Averages traded sideways and down a half percentage point for most of the afternoon session while WTI oil broke through and closed below its support beginning in January, 2015, making the next support starting at ~41.18.
Things could turn around next week, but analysts and indicators remain bearish for the short term, especially if oil continue to fall.
Todays S&P 500 Chart
Reasons To Be Concerned:
Total US revolving credit outstanding in June hit $906.5 billion. The highest since January, 2010, but still well off the $1.021 peak in April, 2008
Crude Oil prices fell to new multimonth lows as U.S. drilling continued to increase despite a persistent oversupply of crude and heading for a sixth straight week of losses.
U.S. summer driving season suggested a growing surplus in gasoline supply.
Solid job growth data for July pried the door open a little wider for a potential interest rate hike by the Federal Reserve in September.
Puerto Rico headed for bankruptcy. Puerto Rico is $72 billion in debt, and it will take a painful process to bring the island's finances back from the brink.
China, HK stocks fall, investors still shaky despite support measures when China decided to double down on Saturday - hoping to avoid a "Black Monday" when trading resumes after the weekend.
WASHINGTON (AP) — U.S. consumer borrowing hit another record in June, good news for the American economy. Americans piled on another $20.7 billion in debt in June, bringing total consumer borrowing to a record $3.42 trillion, the Federal Reserve reported Friday.
In June, borrowing in the category that includes auto and student loans rose by $15.2 billion. Borrowing in the category that includes credit cards rose by $5.5 billion. The Fed's monthly report on credit does not cover home mortgages or other loans secured by real estate such as home equity loans Economists expect consumers to borrow and spend more the rest of the year.
That would boost growth in a country where consumer spending accounts for nearly 70 percent of economic activity.
HOUSTON (AP) — Oilfield services company Baker Hughes Inc. says the number of rigs exploring for oil and natural gas in the U.S. increased by 10 this week to 884. Houston-based Baker Hughes said Friday 670 rigs were seeking oil and 213 explored for natural gas.
One was listed as miscellaneous. A year ago, 1,908 rigs were active. Among major oil- and gas-producing states, Texas gained eight rigs, Louisiana gained four, Kansas increased by three, West Virginia gained two and California, and North Dakota each increased by one.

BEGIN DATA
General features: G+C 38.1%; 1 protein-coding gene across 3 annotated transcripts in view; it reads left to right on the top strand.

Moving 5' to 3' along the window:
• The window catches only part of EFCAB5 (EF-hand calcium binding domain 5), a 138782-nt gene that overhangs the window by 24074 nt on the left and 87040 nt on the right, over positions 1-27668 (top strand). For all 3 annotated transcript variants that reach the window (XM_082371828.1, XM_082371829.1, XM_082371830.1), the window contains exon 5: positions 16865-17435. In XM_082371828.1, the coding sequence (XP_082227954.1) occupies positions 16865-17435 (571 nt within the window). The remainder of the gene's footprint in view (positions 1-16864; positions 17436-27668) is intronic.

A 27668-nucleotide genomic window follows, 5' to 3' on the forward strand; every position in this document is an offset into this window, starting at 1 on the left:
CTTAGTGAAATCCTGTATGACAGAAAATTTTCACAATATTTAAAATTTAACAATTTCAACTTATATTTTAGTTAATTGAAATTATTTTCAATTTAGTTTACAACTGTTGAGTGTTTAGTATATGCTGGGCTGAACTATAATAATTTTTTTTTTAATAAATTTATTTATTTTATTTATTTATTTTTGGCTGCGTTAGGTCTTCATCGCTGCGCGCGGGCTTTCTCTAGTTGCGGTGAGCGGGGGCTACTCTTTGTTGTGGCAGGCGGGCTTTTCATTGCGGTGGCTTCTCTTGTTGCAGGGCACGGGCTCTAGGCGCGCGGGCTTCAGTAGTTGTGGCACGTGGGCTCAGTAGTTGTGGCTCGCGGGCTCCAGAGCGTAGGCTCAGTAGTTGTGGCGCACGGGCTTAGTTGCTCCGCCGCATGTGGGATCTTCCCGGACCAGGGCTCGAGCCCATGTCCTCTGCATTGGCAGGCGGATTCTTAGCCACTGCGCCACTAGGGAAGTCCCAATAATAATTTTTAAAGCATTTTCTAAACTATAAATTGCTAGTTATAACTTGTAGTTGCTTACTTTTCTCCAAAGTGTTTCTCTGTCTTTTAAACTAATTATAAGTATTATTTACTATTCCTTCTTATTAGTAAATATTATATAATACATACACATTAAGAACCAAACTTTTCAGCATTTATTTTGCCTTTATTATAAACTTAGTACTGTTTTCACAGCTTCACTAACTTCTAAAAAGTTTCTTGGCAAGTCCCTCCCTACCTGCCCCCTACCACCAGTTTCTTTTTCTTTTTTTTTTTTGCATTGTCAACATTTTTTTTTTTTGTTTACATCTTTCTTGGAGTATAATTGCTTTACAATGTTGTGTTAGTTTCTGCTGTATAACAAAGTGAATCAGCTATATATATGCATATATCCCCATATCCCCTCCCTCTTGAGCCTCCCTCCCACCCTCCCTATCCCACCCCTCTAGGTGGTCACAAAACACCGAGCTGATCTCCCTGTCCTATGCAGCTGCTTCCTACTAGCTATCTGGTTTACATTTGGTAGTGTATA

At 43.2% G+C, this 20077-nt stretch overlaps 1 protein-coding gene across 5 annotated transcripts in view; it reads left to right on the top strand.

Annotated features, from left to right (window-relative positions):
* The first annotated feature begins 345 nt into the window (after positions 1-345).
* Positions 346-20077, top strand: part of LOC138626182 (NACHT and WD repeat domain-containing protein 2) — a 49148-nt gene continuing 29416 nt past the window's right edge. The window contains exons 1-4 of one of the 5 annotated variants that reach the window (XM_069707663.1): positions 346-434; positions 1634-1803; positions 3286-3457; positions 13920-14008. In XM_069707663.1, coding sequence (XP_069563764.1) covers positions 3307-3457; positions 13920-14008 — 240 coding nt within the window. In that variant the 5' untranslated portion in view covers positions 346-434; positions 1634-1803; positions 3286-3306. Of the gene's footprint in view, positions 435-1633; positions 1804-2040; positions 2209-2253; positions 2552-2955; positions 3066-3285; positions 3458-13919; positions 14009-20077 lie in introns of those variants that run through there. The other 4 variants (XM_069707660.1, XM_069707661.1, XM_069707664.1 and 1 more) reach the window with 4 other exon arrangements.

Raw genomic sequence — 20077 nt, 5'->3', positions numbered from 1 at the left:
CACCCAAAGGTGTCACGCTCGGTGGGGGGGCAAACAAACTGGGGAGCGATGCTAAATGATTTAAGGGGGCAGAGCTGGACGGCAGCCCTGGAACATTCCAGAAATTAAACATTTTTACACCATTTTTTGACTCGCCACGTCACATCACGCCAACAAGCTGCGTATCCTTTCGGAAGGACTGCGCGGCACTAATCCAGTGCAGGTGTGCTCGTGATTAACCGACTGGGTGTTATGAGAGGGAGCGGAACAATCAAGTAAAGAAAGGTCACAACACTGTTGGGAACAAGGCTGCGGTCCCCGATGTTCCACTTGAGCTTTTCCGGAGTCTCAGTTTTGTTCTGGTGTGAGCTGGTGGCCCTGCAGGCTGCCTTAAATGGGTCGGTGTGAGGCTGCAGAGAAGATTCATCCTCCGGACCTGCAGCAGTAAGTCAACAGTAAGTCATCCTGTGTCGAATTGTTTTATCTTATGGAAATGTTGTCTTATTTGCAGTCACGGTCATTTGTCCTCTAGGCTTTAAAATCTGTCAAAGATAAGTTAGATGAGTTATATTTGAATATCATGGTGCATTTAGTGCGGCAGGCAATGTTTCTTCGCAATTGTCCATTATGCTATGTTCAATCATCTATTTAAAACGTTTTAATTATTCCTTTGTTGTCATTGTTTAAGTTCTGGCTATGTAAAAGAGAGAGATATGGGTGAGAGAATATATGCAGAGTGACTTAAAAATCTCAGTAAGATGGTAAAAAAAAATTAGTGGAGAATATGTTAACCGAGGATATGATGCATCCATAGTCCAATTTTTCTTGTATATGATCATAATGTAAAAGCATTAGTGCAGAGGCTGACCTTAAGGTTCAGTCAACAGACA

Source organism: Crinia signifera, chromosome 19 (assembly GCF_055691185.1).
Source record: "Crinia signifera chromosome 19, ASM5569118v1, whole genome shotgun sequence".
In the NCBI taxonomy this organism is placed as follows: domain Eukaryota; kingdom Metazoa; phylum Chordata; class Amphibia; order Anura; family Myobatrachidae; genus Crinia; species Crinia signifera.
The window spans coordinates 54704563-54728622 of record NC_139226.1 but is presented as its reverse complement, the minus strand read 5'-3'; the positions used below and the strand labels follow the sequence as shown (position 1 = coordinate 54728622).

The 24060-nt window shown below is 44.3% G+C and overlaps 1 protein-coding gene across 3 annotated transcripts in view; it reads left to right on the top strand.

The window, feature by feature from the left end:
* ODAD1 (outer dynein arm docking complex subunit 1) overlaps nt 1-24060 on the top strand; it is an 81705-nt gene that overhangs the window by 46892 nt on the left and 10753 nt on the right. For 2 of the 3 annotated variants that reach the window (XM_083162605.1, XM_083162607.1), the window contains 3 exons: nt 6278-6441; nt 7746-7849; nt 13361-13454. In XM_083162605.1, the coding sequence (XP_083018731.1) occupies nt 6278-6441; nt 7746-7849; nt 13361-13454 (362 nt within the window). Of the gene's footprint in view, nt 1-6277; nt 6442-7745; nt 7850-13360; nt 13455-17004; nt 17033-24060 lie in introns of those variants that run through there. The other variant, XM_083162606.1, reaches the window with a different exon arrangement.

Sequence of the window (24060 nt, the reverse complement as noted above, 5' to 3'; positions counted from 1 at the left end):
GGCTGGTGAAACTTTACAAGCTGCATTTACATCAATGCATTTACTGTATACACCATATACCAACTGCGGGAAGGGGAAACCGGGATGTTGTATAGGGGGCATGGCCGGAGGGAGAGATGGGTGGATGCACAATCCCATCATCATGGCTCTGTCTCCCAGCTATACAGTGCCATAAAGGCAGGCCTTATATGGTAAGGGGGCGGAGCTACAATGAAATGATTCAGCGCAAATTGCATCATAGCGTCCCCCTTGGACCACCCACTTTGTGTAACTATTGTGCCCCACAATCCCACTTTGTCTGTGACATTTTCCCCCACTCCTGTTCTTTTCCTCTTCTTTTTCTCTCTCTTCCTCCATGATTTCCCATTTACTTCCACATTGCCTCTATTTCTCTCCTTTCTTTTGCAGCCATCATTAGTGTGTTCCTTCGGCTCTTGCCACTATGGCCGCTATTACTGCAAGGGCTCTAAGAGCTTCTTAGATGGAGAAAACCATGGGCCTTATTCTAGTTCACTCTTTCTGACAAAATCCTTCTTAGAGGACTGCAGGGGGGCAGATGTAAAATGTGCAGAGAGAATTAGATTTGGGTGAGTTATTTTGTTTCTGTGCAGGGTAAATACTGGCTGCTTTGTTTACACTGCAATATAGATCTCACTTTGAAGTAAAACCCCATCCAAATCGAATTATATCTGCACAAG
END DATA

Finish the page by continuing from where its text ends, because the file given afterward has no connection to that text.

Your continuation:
Pennsylvania lost three rigs, Colorado declined by two and Ohio lost one. Alaska, Arkansas, New Mexico, Oklahoma, Utah and Wyoming were unchanged.
NEW YORK (Reuters) - Top Wall Street banks still expect the Federal Reserve to raise interest rates in September, but a growing number now believe the central bank is likely to only hike once this year, a Reuters poll found on Friday.
WASHINGTON (Reuters) - U.S. employment rose at a solid clip in July and wages rebounded after a surprise stall in the prior month, signs of an improving economy that opened the door wider to a Federal Reserve interest rate increase in September.
Quarter after quarter, we are spoon-fed statistics 'proving' that everything is awesome trotting out the percentage of companies 'beating expectations'. However, as is widely-known 'inside' Wall Street, this is simply all smoke and mirrors. As the following two charts prove: every quarter, 'hockey-stick' hope starts off high, is then drastically reduced into the actual earnings period...
...which then rises during earnings to a level still lower than the pre-earnings period hope-fest...
and once again, hope is pushed off into the next quarter... just one more quarter.
And sure enough you can buy stocks safely on forward earnings expectations that the hockey stick is just around the corner!!
How many more quarters do we have to see this 'game' play out before there are no greater fools left?
NEW YORK (Reuters) - Crude oil dipped on Friday, plumbing multi-month lows and heading for a sixth straight week of losses, as the approaching end of the U.S. summer driving season suggested a growing surplus in gasoline supply.
History Always Repeats ... Gold Protects From Capital Controls and Devaluations
Simplistic gold analysis speculates solely on price
Forgets vital importance of diversification
Lorcan Roche Kelly's analysis lacks all context
Ignores huge physical demand for gold coins and bars
Today's world is very different to the world of the 1980s and 1990s
Alas, financial crisis has been postponed not averted
Physical gold will have value when paper and digital wealth is devalued, confiscated or inaccessible ...
An article on Bloomberg comparing the gold market in the late 1970s - dramatically peaking in 1980 - to that of recent years has suggested that "gold could soon get very boring" and a "repeat of that trend would leave gold at around $1,000 an ounce in 2035."
We have long noted the importance of focussing on gold as a diversification and therefore not focussing solely on gold's price. Price predictions are foolhardy at the best of times and when we occasionally venture into that space, we are always cautious and give caveats.
What is odd about this call for gold to fall nearly 10% in dollar terms in the next 20 years is that it is completely devoid of any kind of all important historical, geopolitical, macroeconomic or indeed monetary context.
So too it completely ignores the supply demand funda ...
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